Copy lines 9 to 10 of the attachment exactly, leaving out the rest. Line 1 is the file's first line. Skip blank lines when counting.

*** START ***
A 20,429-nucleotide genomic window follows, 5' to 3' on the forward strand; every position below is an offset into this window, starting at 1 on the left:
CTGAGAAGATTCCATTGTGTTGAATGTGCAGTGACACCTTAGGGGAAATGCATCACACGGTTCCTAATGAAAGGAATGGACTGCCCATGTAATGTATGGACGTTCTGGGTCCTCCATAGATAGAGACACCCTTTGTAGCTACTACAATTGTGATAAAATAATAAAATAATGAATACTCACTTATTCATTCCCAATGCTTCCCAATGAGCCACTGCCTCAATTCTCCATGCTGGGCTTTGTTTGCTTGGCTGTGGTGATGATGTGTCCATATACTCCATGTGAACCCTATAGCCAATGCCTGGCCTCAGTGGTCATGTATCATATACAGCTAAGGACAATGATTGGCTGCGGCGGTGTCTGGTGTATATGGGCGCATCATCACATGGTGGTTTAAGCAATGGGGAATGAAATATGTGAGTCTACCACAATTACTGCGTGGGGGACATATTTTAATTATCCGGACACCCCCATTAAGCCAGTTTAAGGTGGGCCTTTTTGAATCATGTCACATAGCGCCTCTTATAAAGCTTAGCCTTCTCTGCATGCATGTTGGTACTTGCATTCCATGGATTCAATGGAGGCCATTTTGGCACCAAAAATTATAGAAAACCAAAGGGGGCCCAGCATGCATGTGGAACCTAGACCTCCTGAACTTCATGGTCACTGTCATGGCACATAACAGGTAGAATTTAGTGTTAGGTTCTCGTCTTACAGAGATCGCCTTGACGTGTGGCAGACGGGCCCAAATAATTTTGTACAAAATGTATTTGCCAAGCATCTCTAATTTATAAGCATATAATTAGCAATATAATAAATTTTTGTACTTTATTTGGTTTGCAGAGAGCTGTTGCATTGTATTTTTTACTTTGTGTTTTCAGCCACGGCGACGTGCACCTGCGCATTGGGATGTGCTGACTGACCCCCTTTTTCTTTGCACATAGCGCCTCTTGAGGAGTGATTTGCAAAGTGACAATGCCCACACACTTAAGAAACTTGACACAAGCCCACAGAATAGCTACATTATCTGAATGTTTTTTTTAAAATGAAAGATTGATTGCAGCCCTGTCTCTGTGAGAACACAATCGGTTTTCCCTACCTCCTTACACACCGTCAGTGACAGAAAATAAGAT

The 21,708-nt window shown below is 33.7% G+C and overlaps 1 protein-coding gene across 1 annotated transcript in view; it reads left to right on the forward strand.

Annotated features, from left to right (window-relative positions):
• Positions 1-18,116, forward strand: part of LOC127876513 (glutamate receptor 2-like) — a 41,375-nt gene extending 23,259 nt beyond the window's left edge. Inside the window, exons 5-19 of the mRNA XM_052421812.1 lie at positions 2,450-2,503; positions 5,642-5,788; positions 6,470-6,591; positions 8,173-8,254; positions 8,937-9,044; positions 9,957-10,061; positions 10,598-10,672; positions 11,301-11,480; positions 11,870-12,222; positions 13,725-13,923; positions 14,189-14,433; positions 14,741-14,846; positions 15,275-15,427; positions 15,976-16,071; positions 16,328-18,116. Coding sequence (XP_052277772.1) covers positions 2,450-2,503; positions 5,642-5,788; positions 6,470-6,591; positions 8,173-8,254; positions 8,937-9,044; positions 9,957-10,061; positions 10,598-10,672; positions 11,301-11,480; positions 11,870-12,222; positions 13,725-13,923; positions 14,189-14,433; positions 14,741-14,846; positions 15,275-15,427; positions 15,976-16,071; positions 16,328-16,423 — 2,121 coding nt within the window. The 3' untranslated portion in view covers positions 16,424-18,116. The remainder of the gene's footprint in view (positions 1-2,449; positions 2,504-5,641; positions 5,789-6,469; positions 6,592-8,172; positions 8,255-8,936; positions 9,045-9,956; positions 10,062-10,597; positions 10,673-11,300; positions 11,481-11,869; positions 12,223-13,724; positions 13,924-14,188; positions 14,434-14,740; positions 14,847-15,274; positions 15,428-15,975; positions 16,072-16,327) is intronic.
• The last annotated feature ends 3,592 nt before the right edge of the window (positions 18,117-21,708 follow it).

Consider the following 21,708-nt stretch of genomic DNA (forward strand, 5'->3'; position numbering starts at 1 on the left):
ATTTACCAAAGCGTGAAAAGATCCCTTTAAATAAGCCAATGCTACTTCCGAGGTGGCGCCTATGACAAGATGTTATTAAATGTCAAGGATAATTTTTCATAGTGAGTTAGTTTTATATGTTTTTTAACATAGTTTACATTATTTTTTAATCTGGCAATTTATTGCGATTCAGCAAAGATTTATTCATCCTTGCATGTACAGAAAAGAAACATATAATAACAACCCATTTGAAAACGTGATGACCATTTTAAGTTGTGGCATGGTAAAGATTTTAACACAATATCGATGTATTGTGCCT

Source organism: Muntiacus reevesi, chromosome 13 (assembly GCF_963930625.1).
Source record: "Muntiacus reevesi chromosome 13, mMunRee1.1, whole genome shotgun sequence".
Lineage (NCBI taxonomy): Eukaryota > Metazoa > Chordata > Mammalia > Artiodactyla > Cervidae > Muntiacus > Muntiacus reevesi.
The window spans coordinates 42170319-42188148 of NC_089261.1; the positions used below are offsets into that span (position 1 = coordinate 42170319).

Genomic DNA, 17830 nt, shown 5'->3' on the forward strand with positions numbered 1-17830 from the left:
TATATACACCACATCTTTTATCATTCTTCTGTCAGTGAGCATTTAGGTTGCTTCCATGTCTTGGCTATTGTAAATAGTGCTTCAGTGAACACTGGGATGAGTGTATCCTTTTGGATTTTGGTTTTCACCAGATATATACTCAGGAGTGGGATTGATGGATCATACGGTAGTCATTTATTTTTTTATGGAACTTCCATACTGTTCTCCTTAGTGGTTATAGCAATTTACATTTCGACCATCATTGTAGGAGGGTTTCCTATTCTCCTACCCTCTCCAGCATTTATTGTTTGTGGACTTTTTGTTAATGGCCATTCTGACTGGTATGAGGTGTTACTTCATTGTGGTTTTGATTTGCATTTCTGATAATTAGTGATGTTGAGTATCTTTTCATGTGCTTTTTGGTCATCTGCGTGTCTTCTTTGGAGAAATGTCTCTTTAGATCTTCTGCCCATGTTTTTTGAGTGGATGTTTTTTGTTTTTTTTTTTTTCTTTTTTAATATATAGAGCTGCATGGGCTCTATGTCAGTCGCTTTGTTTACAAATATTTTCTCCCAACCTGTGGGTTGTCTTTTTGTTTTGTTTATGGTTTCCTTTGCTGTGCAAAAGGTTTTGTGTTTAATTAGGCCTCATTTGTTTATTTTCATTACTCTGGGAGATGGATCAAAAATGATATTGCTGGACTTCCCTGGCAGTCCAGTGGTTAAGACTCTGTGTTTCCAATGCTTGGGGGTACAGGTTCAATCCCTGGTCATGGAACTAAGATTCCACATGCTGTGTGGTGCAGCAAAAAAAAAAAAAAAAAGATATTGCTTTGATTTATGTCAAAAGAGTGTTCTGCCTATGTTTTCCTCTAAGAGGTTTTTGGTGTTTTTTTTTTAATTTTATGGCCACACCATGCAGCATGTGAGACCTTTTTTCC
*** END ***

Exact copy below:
Source organism: Muntiacus reevesi, chromosome 13 (assembly GCF_963930625.1).
Source record: "Muntiacus reevesi chromosome 13, mMunRee1.1, whole genome shotgun sequence".